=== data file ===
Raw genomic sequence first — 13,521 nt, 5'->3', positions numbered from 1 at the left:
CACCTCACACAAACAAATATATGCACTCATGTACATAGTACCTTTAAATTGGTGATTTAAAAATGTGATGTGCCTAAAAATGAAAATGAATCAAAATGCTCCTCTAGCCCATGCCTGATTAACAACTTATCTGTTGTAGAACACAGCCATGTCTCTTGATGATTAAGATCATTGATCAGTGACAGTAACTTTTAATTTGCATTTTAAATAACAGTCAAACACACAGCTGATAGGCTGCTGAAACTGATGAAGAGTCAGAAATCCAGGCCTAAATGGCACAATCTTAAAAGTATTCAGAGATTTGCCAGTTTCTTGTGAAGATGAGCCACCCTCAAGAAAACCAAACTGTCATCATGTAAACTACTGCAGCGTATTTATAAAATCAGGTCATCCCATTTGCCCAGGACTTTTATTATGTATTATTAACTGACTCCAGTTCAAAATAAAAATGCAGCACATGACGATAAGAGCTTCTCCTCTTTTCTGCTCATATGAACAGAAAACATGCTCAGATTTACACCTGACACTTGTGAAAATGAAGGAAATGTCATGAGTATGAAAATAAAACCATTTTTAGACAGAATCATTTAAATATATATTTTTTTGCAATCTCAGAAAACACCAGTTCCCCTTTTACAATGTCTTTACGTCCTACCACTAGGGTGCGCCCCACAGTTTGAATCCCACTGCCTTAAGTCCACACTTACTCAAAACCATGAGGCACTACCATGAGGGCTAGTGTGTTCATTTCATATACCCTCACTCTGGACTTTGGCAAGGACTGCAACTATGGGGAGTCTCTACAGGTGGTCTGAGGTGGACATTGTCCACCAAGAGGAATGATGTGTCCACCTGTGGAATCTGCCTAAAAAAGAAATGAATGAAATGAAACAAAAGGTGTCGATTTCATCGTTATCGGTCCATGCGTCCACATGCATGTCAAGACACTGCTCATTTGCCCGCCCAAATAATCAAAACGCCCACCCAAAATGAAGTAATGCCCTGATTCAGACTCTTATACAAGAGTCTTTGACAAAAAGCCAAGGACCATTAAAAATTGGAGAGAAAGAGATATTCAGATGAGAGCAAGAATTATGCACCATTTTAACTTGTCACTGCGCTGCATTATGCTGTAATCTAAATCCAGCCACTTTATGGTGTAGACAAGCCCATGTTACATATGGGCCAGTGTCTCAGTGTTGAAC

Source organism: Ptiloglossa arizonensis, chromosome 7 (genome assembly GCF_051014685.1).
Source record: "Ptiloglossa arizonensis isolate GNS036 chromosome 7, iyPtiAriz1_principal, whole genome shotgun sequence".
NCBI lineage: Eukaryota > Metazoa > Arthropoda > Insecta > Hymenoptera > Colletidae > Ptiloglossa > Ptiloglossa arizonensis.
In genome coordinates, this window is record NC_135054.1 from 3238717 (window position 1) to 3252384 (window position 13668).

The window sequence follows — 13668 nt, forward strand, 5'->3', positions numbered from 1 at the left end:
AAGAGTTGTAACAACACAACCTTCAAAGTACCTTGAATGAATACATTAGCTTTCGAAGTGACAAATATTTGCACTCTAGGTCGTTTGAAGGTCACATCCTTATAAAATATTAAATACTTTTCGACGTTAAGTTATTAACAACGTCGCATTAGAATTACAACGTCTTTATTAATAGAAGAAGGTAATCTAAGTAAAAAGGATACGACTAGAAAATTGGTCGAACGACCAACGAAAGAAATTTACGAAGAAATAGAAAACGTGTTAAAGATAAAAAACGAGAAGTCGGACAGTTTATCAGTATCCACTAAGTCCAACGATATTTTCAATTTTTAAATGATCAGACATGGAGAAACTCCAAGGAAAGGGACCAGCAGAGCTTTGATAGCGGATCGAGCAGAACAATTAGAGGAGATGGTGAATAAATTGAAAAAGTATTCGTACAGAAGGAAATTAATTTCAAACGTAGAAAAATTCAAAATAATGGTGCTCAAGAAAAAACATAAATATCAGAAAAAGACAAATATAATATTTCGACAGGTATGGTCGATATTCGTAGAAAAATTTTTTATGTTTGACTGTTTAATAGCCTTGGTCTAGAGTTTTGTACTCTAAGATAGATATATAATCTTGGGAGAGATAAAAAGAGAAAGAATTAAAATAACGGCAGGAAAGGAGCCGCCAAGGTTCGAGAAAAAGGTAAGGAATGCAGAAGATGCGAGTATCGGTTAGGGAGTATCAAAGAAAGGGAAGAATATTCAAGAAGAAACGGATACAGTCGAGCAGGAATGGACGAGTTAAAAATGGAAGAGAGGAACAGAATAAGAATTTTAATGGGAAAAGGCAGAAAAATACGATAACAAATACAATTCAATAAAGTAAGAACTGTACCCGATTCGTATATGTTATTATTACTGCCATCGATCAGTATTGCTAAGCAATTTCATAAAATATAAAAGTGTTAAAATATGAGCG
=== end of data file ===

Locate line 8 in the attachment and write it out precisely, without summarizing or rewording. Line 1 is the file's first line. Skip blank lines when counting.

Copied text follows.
AAGAGTTGTAACAACACAACCTTCAAAGTACCTTGAATGAATACATTAGCTTTCGAAGTGACAAATATTTGCACTCTAGGTCGTTTGAAGGTCACATCCTTATAAAATATTAAATACTTTTCGACGTTAAGTTATTAACAACGTCGCATTAGAATTACAACGTCTTTATTAATAGAAGAAGGTAATCTAAGTAAAAAGGATACGACTAGAAAATTGGTCGAACGACCAACGAAAGAAATTTACGAAGAAATAGAAAACGTGTTAAAGATAAAAAACGAGAAGTCGGACAGTTTATCAGTATCCACTAAGTCCAACGATATTTTCAATTTTTAAATGATCAGACATGGAGAAACTCCAAGGAAAGGGACCAGCAGAGCTTTGATAGCGGATCGAGCAGAACAATTAGAGGAGATGGTGAATAAATTGAAAAAGTATTCGTACAGAAGGAAATTAATTTCAAACGTAGAAAAATTCAAAATAATGGTGCTCAAGAAAAAACATAAATATCAGAAAAAGACAAATATAATATTTCGACAGGTATGGTCGATATTCGTAGAAAAATTTTTTATGTTTGACTGTTTAATAGCCTTGGTCTAGAGTTTTGTACTCTAAGATAGATATATAATCTTGGGAGAGATAAAAAGAGAAAGAATTAAAATAACGGCAGGAAAGGAGCCGCCAAGGTTCGAGAAAAAGGTAAGGAATGCAGAAGATGCGAGTATCGGTTAGGGAGTATCAAAGAAAGGGAAGAATATTCAAGAAGAAACGGATACAGTCGAGCAGGAATGGACGAGTTAAAAATGGAAGAGAGGAACAGAATAAGAATTTTAATGGGAAAAGGCAGAAAAATACGATAACAAATACAATTCAATAAAGTAAGAACTGTACCCGATTCGTATATGTTATTATTACTGCCATCGATCAGTATTGCTAAGCAATTTCATAAAATATAAAAGTGTTAAAATATGAGCG